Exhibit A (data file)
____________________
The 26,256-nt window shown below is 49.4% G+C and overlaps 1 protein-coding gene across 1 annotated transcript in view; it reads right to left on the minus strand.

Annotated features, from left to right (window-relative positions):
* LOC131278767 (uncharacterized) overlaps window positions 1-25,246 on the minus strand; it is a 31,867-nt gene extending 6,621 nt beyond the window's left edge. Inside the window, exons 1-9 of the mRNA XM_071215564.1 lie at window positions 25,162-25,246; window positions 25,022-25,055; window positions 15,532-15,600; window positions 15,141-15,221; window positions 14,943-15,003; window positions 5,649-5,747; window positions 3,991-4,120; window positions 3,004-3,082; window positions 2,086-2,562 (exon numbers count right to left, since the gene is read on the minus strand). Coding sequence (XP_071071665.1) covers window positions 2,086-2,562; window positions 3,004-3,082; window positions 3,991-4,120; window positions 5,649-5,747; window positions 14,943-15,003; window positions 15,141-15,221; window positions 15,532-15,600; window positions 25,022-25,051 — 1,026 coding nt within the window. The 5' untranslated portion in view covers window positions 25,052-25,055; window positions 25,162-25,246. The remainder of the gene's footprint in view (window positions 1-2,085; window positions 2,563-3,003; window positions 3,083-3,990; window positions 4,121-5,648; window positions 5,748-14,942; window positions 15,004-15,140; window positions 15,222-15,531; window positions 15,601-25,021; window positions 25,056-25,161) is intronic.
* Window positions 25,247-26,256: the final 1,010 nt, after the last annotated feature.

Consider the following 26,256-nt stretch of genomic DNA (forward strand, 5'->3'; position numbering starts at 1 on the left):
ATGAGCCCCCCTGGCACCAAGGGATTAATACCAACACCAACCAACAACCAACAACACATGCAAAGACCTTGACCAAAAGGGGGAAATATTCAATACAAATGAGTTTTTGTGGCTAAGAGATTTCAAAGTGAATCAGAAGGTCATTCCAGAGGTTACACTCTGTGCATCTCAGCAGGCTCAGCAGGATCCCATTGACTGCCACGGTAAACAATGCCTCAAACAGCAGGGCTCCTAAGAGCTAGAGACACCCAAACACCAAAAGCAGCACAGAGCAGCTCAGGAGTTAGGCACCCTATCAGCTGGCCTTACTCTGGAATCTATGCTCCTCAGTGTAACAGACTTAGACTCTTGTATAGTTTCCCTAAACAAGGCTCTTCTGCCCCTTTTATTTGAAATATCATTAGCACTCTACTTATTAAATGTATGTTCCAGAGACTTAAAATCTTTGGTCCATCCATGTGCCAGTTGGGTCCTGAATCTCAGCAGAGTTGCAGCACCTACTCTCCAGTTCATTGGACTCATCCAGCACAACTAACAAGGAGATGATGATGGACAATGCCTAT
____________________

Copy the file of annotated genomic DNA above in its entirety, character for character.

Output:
The 26,256-nt window shown below is 49.4% G+C and overlaps 1 protein-coding gene across 1 annotated transcript in view; it reads right to left on the minus strand.

Annotated features, from left to right (window-relative positions):
* LOC131278767 (uncharacterized) overlaps window positions 1-25,246 on the minus strand; it is a 31,867-nt gene extending 6,621 nt beyond the window's left edge. Inside the window, exons 1-9 of the mRNA XM_071215564.1 lie at window positions 25,162-25,246; window positions 25,022-25,055; window positions 15,532-15,600; window positions 15,141-15,221; window positions 14,943-15,003; window positions 5,649-5,747; window positions 3,991-4,120; window positions 3,004-3,082; window positions 2,086-2,562 (exon numbers count right to left, since the gene is read on the minus strand). Coding sequence (XP_071071665.1) covers window positions 2,086-2,562; window positions 3,004-3,082; window positions 3,991-4,120; window positions 5,649-5,747; window positions 14,943-15,003; window positions 15,141-15,221; window positions 15,532-15,600; window positions 25,022-25,051 — 1,026 coding nt within the window. The 5' untranslated portion in view covers window positions 25,052-25,055; window positions 25,162-25,246. The remainder of the gene's footprint in view (window positions 1-2,085; window positions 2,563-3,003; window positions 3,083-3,990; window positions 4,121-5,648; window positions 5,748-14,942; window positions 15,004-15,140; window positions 15,222-15,531; window positions 15,601-25,021; window positions 25,056-25,161) is intronic.
* Window positions 25,247-26,256: the final 1,010 nt, after the last annotated feature.

Consider the following 26,256-nt stretch of genomic DNA (forward strand, 5'->3'; position numbering starts at 1 on the left):
ATGAGCCCCCCTGGCACCAAGGGATTAATACCAACACCAACCAACAACCAACAACACATGCAAAGACCTTGACCAAAAGGGGGAAATATTCAATACAAATGAGTTTTTGTGGCTAAGAGATTTCAAAGTGAATCAGAAGGTCATTCCAGAGGTTACACTCTGTGCATCTCAGCAGGCTCAGCAGGATCCCATTGACTGCCACGGTAAACAATGCCTCAAACAGCAGGGCTCCTAAGAGCTAGAGACACCCAAACACCAAAAGCAGCACAGAGCAGCTCAGGAGTTAGGCACCCTATCAGCTGGCCTTACTCTGGAATCTATGCTCCTCAGTGTAACAGACTTAGACTCTTGTATAGTTTCCCTAAACAAGGCTCTTCTGCCCCTTTTATTTGAAATATCATTAGCACTCTACTTATTAAATGTATGTTCCAGAGACTTAAAATCTTTGGTCCATCCATGTGCCAGTTGGGTCCTGAATCTCAGCAGAGTTGCAGCACCTACTCTCCAGTTCATTGGACTCATCCAGCACAACTAACAAGGAGATGATGATGGACAATGCCTAT